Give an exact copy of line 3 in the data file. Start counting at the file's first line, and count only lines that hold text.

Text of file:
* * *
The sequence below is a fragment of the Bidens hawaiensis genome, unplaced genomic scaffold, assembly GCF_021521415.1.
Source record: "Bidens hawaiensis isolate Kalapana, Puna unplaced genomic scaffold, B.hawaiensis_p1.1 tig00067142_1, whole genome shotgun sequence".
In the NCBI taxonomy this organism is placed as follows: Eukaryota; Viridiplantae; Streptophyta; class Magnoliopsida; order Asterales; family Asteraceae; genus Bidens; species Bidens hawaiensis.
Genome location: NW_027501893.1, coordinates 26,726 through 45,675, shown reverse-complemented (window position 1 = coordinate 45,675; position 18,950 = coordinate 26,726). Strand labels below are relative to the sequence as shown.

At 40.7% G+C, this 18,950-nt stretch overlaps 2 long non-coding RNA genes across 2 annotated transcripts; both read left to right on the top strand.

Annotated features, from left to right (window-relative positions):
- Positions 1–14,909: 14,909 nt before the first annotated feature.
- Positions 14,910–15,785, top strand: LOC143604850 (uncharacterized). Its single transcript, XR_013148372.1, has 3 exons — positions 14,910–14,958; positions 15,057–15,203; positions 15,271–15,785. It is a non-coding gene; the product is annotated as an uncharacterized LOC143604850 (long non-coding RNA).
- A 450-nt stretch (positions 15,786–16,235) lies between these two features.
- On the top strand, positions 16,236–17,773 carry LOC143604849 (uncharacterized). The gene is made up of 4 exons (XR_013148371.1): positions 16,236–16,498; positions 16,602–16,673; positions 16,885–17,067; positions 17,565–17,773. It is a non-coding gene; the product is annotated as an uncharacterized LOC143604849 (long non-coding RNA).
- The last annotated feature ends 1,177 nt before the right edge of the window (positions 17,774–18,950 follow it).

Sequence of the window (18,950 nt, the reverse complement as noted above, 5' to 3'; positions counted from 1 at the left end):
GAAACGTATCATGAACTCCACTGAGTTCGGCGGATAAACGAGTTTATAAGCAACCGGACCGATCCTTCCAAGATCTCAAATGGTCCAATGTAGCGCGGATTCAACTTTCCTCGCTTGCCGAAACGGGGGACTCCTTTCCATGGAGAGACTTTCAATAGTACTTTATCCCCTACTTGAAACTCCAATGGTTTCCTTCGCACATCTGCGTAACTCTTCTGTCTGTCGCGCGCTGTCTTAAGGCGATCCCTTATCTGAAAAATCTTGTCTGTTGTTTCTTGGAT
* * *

In the NCBI taxonomy this organism is placed as follows: Eukaryota; Viridiplantae; Streptophyta; class Magnoliopsida; order Asterales; family Asteraceae; genus Bidens; species Bidens hawaiensis.